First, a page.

|Little Brother Montgomery||Vicksburg Blues||The Piano Blues Vol. 1 Paramount|
|Charles Avery||Chain 'Em Down||The Piano Blues Vol. 1 Paramount|
|Blind Blake & Charlie Spand||Hastings St.||The Piano Blues Vol. 1 Paramount|
|Lucille Bogan||Ally Boogie||The Piano Blues Vol. 2 Brunswick|
|Mozelle Alderson||Tight In Chicago||The Piano Blues Vol. 2 Brunswick|
|Louise Johnson||By The Moon And The Stars||The Piano Blues Vol. 1 Paramount|
|Charles 'Speck' Petrum||Harvest Moon Blues||The Piano Blues Vol. 2 Brunswick|
|Eddie Miller||Freight Train Blues||The Piano Blues Vol. 2 Brunswick|
|Bert Mays||You Ca'’t Come In||The Piano Blues Vol. 3 Vocalion|
|Dan Stewart||New Orleans Blues||The Piano Blues Vol. 3 Vocalion|
|Cow Cow Davenport||Back In The Alley||The Piano Blues Vol. 3 Vocalion|
|Joe Dean||I'm So Glad I'm 21 Years Old Today||The Piano Blues Vol. 3 Vocalion|
|Lee Green||Memphis Fives||The Piano Blues Vol. 3 Vocalion|
|Pinetop Smith||Pine Top's Boogie Woogie||The Piano Blues Vol. 3 Vocalion|
|Romeo Nelson||Head Rag Hop||The Piano Blues Vol. 3 Vocalion|
|Leroy Carr||Alabama Woman Blues||The Piano Blues Vol. 7: Leroy Carr|
|Walter Roland||Early This Morning||The Piano Blues Vol. 6 - Walter Roland|
|Turner Parrish||Trenches||The Piano Blues Vol. 5: Postscript|
|Joe Pullum||Cows, See That Train Comin'||The Piano Blues Vol. 8: Texas Seaport|
|Andy Boy||House Raid Blues||The Piano Blues Vol. 8: Texas Seaport|
|Cripple Clarence Lofton||Strut That Thing||The Piano Blues Vol. 9 Lofton/Noble|
|Alfoncy Harris||Absent Freight Train Blues||The Piano Blues Vol. 11 Texas Santa Fe|
|Black Boy Shine||Brown House Blues||The Piano Blues Vol. 11 Texas Santa Fe|
|Pinetop Burks||Jack Of All Trades||The Piano Blues Vol. 11 Texas Santa Fe|
|Pigmeat Terry||Black Sheep Blues||The Piano Blues Vol. 13: Central Highway|
|Peetie Wheatstraw||Shack Bully Stomp||The Piano Blues Vol. 13: Central Highway|
|Georgia White||The Blues Ain't Nothin' But...||The Piano Blues Vol. 13: Central Highway|
|Whistlin' Alex Moore||Blue Bloomer Blues||The Piano Blues Vol. 15: Dallas|
|Charlie Spand||Soon This Morning Blues||The Piano Blues Vol. 16 - Charlie Spand|
|Jabo Williams||Pratt City Blues||The Piano Blues Vol. 17 - Paramount Vol. 2|
|Pinetop and Lindberg||East Chicago Blues||The Piano Blues Vol. 20 - Barrelhouse Years|
|Stump Johnson & Dorothy Trowbridge||Steady Grindin'||Piano Blues Vol. 17 - Paramount Vol. 2|
|Bumble Slim w/ Myrtle Jenkins||Somebody Loses||Piano Blues Vol. 17 - Paramount Vol. 2|
|Speckled Red||The Dirty Dozen No. 2||The Piano Blues Vol. 20 - Barrelhouse Years|
|Henry Brown||Henry Brown Blues||The Piano Blues Vol. 1 Paramount|
Some piano player, I'll tell you that
(Ivy Smith, Alabama Strut)
|Read Liner Notes|
On December 4, 2009 Francis Wilford-Smith died and today we pay tribute to him. Smith was an avid collector of 78 records, a broadcaster on BBC Radio 3 (Aspects of the Blues) and the compiler of some excellent piano blues LP's on the British label Magpie Records, drawing all the material from his own collection. Today's selections all come from Smith's groundbreaking 21 volume series he started in 1977 and issued on the Magpie label, a subsidiary o of the Flyright label. Subsequently his collection was used for a piano blues series on Yazoo issued on CD. He had one of the largest collections of piano blues 78's in the world. Smith also field recorded Roosevelt Sykes and Little Brother Montgomery at his home in Sussex in 1960, yielding two 1980s LP's of the latter: These Are What I Like: Unissued Recordings Vol. 1 and Those I Liked I Learned: Unissued Recordings Vol. 2. Smith made a good living from cartoons published under the pen name 'Smilby' in Playboy, which allowed him to outbid others for rare 78s. Wilford-Smith was 82, had suffered from Parkinson's disease since 1994, and spent his last years in a nursing home. He died asleep in bed.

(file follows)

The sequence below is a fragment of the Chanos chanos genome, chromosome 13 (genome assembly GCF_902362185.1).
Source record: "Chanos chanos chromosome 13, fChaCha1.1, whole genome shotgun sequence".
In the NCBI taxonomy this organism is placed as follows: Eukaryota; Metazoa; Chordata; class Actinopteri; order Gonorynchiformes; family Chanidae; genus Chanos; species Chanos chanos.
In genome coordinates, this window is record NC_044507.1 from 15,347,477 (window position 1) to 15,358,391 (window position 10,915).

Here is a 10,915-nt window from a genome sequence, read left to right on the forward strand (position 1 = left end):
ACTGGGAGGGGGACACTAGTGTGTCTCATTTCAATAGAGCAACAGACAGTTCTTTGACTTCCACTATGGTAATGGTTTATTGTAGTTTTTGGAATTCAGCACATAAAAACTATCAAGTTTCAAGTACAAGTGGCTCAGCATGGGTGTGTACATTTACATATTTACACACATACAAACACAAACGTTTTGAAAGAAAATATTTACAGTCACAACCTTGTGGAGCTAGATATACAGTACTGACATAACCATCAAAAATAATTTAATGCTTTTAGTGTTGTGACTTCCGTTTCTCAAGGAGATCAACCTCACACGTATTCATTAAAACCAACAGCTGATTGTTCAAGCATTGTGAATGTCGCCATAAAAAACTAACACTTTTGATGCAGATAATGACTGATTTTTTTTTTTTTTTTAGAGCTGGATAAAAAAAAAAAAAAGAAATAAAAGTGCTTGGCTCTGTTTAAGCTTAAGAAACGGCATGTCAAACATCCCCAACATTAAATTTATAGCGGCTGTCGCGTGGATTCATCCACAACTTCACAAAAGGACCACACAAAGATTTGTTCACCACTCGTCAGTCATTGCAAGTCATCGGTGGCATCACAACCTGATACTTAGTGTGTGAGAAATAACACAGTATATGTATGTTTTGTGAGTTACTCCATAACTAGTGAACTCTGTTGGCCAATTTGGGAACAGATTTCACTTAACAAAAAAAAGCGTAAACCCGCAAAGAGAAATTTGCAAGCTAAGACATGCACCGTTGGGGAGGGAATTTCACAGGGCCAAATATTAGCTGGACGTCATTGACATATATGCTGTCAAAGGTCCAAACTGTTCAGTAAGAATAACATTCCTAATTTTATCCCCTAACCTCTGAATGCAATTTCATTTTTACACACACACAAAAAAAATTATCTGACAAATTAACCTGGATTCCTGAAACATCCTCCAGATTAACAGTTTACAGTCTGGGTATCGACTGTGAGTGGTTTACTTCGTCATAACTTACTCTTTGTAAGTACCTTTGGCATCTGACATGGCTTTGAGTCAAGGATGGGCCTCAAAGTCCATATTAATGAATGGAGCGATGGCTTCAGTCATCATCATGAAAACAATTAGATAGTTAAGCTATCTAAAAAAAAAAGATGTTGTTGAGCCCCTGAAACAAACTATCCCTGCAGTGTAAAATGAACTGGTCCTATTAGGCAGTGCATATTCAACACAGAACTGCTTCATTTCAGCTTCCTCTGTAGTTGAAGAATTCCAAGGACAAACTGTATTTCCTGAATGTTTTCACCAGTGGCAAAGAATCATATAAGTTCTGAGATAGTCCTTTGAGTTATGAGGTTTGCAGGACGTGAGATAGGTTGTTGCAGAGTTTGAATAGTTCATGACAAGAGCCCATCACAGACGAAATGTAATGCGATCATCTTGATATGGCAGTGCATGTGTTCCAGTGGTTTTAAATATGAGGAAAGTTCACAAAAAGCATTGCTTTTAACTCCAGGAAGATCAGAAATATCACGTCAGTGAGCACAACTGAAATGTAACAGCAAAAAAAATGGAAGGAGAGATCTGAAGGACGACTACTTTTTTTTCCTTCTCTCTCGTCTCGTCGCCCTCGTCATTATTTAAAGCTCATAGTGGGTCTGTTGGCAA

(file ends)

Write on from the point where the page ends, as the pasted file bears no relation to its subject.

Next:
On a personal note, it was through the Magpie series that I became a life long fan of piano blues. I came to the series late, my first purchase was volume 20 and I must have been around 16. The album made a huge impression on me and I even remember exactly where I purchased it – Tower Records on West 4th St., NYC. I went back and picked up as many of the rest of the albums I could find and over the years completed the entire series. The series had everything you would want; each thematically well assembled, excellent liner notes (brief introductions by Smith) by Bob Hall, Paul Oliver and Richard Noblett and superb transfers.
|Read Liner Notes|
Before I give some background on the individual volumes, its worth quoting Wilford-Smith from his introduction to the series: "The well-merited reissue of so many excellent blues guitar records over the past few years has had, perhaps, one unfortunate and unintentional – in that it caused the pianist to be unfairly overshadowed. This album marks the start of a series which, it is hoped, will put into perspective the role of the piano in blues history and do justice to the memory of the many fine pianists who have so enriched the music. We are only using 78 originals from my own collection, thus giving the listener the rare chance to hear records; at their best. No dubs, no tape-tracks that have wandered in and out of half-a-dozen tape collections before being issued with that all too familiar dead and muffled cotton-wool-in-the-ears sounds. No ordinary filtering of any sort has been done in any misguided attempt t0 'improve' the quality, and each listener is left free to filter to his own taste. Surface noise there may be, but freshness and vitality are not strained away. The selection of records both here and throughout the series will be essentially subjective and reflect my own taste, but l shall endeavor to include a wide-ranging variety of piano styles and treatments to give as broad as possible a picture of the whole blues piano scene."